Michelle Gillett: Women of 'Downton Abbey' have a timely message

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STOCKBRIDGE >> Sisters. It's time to loosen our corsets and follow the lead of the women of "Downton Abbey" who have finally shown chutzpah and determination when it comes to claiming their independence.

Lady Mary is managing the estate; Dame Edith has fired her tyrannical and overweight editor and is planning on hiring a co-editor — a woman. Lady Cora and the Dowager Empress and Isobel Crowley are duking it out with local health care providers over the best health care plan for the locals.

In a moment of quiet reflection, Isobel commented, "I became a nurse, why couldn't I be a doctor?" And Lady Mary, when asked what her interests were, replied, "I like my work; I need to have a purpose." Anna has learned about women's reproductive possibilities. Daisy is furthering her education at a women's college.

Little said on issues

As I watched "Downton Abbey" last Sunday, it occurred to me that we have not heard nearly enough about women's issues during this presidential campaign. So I went to double-check if I had missed anything. Donald Trump is pro-choice, but he says he would shoot people in Central Park so I figure that cancels out being pro-choice.

Here is brief overview of where the candidates stand on women's issues in 2016:

The majority of Republican candidates:

* Support banning abortion, with and without restrictions.

* Would defund Planned Parenthood. Would institute policies that would restrict access to affordable birth control.

* The majority of Democratic candidates:

* Support access to safe and legal abortion. Would support Planned Parenthood. Would institute policies that would support access to affordable birth control.

Exceptions:

* Martin O'Malley (D) sides with the Republicans on all three issues.

* John Kasich (R) sides with the Democrats on all three issues.

The majority of Republican candidates would vote (or have voted) against gender-equalizing legislation such as the Paycheck Fairness Act. Jeb Bush says we spend too much on women's health issues.

All of the Democratic candidates support gender-equalizing legislation.Some candidates don't agree or are simply uninformed that the pay gap is even an issue. All of the Democratic candidates are in support of legally requiring companies to hire women and minorities via methods of recruitment, quotas and/or affirmative action agreements. The Republicans are split on mandated legislation regarding the increased hiring of women and minorities.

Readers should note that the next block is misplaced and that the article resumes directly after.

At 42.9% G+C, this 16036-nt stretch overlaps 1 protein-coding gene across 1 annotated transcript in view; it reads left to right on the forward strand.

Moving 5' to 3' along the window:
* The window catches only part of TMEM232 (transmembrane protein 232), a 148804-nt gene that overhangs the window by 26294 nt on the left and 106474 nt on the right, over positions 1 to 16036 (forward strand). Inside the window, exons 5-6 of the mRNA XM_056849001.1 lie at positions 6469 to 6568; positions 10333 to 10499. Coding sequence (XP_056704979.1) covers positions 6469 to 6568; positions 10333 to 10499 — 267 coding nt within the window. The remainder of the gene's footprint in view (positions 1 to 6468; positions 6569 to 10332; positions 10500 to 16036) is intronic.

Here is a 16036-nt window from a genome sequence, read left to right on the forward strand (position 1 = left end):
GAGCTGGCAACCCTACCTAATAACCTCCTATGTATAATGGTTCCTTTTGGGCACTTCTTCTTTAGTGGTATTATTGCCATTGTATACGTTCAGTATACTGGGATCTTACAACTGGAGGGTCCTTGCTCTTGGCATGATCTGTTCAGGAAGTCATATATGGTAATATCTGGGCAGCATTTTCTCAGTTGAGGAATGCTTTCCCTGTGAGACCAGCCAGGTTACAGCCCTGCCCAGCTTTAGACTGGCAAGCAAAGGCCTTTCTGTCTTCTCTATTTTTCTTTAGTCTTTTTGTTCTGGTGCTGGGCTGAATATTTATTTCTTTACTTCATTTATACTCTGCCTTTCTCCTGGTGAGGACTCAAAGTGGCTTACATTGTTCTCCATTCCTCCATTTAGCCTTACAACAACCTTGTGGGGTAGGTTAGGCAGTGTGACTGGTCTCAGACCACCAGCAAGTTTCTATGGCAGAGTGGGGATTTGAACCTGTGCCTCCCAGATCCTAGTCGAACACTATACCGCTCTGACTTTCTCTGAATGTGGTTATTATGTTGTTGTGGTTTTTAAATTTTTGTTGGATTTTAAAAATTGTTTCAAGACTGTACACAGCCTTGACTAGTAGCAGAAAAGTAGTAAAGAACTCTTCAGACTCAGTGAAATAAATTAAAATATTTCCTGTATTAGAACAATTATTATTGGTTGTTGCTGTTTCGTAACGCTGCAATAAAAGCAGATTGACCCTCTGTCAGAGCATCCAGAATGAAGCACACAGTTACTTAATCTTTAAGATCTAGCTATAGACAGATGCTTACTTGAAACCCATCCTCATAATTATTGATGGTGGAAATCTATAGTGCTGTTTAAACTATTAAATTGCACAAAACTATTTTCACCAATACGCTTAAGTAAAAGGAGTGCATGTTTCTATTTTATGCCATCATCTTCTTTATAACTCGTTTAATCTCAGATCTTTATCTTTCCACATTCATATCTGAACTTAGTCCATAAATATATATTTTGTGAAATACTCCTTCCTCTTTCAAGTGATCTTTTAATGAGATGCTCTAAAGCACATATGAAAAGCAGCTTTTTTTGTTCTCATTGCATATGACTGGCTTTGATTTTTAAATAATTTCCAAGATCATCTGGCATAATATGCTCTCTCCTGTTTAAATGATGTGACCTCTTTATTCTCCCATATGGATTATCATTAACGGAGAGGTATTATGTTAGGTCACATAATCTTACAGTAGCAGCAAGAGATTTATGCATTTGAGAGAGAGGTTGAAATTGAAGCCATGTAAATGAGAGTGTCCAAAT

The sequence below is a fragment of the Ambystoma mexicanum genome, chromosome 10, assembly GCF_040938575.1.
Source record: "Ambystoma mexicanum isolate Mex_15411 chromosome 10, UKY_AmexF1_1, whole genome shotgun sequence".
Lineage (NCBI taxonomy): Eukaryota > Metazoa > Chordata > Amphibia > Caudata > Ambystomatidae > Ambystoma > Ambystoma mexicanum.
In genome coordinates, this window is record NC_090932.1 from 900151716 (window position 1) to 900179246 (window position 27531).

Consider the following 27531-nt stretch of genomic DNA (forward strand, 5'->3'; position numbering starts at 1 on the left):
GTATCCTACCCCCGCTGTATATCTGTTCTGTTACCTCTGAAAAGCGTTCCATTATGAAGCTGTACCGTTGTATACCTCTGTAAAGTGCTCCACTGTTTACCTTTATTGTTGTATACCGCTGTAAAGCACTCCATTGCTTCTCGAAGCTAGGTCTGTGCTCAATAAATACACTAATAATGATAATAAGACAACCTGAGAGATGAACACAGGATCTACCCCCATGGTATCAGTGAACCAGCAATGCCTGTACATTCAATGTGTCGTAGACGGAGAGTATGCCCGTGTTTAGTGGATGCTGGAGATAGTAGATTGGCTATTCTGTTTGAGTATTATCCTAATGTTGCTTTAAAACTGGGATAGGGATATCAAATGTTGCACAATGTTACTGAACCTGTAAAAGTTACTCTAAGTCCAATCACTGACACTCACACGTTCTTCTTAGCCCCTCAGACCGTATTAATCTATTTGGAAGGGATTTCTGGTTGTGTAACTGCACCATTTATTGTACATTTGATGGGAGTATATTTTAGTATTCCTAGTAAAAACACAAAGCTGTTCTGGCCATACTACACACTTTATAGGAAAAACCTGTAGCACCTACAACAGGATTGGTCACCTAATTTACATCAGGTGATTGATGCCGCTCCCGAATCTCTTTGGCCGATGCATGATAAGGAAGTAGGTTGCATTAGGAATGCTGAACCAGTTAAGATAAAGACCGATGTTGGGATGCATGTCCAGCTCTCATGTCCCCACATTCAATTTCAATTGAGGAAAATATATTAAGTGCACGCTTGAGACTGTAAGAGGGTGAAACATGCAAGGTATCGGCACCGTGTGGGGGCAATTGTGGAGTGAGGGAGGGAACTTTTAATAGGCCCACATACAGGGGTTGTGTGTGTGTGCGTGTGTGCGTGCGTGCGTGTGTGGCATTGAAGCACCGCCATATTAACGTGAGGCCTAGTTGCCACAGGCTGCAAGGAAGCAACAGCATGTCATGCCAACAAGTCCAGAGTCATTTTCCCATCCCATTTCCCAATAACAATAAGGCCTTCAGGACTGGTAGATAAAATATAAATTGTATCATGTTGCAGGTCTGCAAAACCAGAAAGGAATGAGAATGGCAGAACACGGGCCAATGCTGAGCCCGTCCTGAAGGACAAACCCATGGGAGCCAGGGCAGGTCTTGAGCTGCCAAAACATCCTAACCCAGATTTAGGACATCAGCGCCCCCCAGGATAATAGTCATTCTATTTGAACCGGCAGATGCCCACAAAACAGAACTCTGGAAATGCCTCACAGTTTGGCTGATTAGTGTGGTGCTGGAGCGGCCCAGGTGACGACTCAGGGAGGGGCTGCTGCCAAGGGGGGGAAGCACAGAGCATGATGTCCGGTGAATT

* Carly Fiorina (R) also against putting a woman on the $10 bill to honor women's contributions to American history.

* Bernie Sanders (D), on the other hand, has spent the majority of his political career advocating for the equality of women and minorities in both society and in the workplace.

* Jeb Bush (R) stated that gay rights and feminism are "modern victim movements" that attempt to get people to view themselves as part of a smaller group deserving of something from society.

* When reminded by a reporter that he's called women "fat pigs, dogs, slobs and disgusting animals" in the past, Donald Trump (R) said, "I think the big problem this country has is being politically correct. I don't have time for total political correctness."

* Hillary Clinton (D) has made family leave and women in the workforce a pillar of her campaign.

* Michelle Patterson, director of the California Women's conference said in a recent interview," While presidential candidates often spend considerable time courting the minority vote, they might be better served looking at a majority that is rapidly gaining considerable economic power in this country. And, that new majority is women who are now outnumbering men in the workforce and are the primary purchase decision-makers in the homes across America."

Charting changes

In 2006, a database was developed by Hanna Rosin that measured the economic and political power of women in 162 countries, and the conclusion was the greater the power of women, the greater the country's economic success. That's a pretty compelling reason to consider what's on women's minds and how they, as candidates, can respond in a way that will secure their votes. The idea of women as major contributors to the economy and having the all-important role of bringing up the next generation, brings me back to "Downton Abbey" where we can see those changes happening.

A British show called "Suffragette" had a limited showing on this side of the pond but it is inspiring interest in the history of women's rights. "Suffragette" is still drawing attention to the long and tenuous battle by British women for the right to vote (they did not gain universal suffrage until 1928). It is also inspiring a new level of interest in American women's campaign to gain the vote which we did in 1919. Nearly 100 years later, we still hold only 19 percent of the seats in Congress.

As Hollywood fights for diversity we need to pay attention to women whose stories keep getting marginalized or never told. We need to keep women's rights and history "relevant, While "Downtown Abbey" keeps us entertained, We better make sure we know what those candidates are planning.

Michelle Gillett is a regular Eagle contributor.


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